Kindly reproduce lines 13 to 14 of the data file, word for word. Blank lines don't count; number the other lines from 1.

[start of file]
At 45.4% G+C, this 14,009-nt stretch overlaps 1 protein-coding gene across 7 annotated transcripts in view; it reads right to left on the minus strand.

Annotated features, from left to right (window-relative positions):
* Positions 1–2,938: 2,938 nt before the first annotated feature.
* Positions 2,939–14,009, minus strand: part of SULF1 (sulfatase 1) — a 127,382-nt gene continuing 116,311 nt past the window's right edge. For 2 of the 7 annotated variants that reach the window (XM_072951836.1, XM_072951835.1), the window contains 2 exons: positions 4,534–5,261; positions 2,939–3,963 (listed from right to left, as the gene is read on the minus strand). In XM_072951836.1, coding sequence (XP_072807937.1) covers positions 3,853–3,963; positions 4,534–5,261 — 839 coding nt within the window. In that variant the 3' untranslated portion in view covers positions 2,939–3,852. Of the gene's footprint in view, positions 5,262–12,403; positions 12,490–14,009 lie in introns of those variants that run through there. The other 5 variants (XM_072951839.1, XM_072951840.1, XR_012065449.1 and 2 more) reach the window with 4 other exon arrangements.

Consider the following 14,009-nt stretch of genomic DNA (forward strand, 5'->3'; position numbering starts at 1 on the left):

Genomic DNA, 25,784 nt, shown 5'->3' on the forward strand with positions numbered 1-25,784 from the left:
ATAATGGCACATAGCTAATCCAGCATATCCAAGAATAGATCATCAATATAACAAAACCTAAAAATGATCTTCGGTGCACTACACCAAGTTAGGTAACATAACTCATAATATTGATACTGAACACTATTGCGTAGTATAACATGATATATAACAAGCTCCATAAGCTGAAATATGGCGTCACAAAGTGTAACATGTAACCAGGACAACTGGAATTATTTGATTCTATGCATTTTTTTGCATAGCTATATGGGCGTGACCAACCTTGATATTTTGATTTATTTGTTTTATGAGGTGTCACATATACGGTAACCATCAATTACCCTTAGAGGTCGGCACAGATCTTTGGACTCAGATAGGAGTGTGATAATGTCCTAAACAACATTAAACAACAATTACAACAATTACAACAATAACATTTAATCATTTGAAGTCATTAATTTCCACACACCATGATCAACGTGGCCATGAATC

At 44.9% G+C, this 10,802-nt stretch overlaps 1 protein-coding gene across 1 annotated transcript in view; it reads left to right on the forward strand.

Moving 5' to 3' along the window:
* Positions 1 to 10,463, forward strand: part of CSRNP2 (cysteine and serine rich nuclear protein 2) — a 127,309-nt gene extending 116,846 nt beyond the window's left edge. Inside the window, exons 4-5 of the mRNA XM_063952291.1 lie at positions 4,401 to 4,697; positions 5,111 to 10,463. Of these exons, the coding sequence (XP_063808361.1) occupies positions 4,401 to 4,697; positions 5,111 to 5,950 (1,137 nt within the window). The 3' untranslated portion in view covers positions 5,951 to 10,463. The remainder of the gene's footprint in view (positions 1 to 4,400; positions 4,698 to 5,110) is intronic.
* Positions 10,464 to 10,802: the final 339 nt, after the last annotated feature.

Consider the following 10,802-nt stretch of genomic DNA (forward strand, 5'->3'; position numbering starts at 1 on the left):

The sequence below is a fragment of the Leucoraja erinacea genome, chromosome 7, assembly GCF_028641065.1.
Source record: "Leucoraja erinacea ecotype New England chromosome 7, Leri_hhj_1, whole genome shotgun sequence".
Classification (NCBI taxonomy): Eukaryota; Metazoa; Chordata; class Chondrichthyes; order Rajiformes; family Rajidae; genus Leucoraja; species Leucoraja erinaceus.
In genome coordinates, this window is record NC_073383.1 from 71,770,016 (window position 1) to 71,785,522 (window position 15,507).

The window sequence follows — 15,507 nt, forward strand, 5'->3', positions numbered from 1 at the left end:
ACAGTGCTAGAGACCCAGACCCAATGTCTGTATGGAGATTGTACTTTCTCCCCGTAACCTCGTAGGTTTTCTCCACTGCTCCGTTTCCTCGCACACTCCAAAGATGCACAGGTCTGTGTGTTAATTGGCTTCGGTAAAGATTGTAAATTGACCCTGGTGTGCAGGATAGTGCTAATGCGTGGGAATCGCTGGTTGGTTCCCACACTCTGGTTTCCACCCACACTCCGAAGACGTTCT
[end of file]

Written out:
The sequence below is a fragment of the Leucoraja erinacea genome, chromosome 7, assembly GCF_028641065.1.
Source record: "Leucoraja erinacea ecotype New England chromosome 7, Leri_hhj_1, whole genome shotgun sequence".